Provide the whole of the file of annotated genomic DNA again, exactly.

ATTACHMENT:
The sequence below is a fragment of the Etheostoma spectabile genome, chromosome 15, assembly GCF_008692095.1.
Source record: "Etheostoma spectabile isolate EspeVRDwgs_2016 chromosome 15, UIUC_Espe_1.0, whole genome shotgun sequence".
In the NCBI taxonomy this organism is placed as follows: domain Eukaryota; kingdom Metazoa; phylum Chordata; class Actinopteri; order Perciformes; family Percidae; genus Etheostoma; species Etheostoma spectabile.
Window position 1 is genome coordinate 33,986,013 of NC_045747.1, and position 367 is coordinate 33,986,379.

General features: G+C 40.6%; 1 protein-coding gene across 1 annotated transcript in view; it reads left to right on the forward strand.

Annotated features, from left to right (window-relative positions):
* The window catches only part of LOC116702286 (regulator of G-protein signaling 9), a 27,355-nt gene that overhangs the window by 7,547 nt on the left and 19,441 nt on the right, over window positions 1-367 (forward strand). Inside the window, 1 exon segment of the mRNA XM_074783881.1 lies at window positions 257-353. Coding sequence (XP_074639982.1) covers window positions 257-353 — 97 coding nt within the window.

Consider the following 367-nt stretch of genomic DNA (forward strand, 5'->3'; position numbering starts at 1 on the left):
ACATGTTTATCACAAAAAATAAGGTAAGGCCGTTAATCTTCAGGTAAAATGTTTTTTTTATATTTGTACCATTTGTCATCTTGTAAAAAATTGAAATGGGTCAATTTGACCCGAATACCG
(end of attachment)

The sequence below is a fragment of the Etheostoma spectabile genome, chromosome 15, assembly GCF_008692095.1.
Source record: "Etheostoma spectabile isolate EspeVRDwgs_2016 chromosome 15, UIUC_Espe_1.0, whole genome shotgun sequence".
In the NCBI taxonomy this organism is placed as follows: domain Eukaryota; kingdom Metazoa; phylum Chordata; class Actinopteri; order Perciformes; family Percidae; genus Etheostoma; species Etheostoma spectabile.
Window position 1 is genome coordinate 33,986,013 of NC_045747.1, and position 367 is coordinate 33,986,379.

General features: G+C 40.6%; 1 protein-coding gene across 1 annotated transcript in view; it reads left to right on the forward strand.

Annotated features, from left to right (window-relative positions):
* The window catches only part of LOC116702286 (regulator of G-protein signaling 9), a 27,355-nt gene that overhangs the window by 7,547 nt on the left and 19,441 nt on the right, over window positions 1-367 (forward strand). Inside the window, 1 exon segment of the mRNA XM_074783881.1 lies at window positions 257-353. Coding sequence (XP_074639982.1) covers window positions 257-353 — 97 coding nt within the window.

Consider the following 367-nt stretch of genomic DNA (forward strand, 5'->3'; position numbering starts at 1 on the left):
ACATGTTTATCACAAAAAATAAGGTAAGGCCGTTAATCTTCAGGTAAAATGTTTTTTTTATATTTGTACCATTTGTCATCTTGTAAAAAATTGAAATGGGTCAATTTGACCCGAATACCG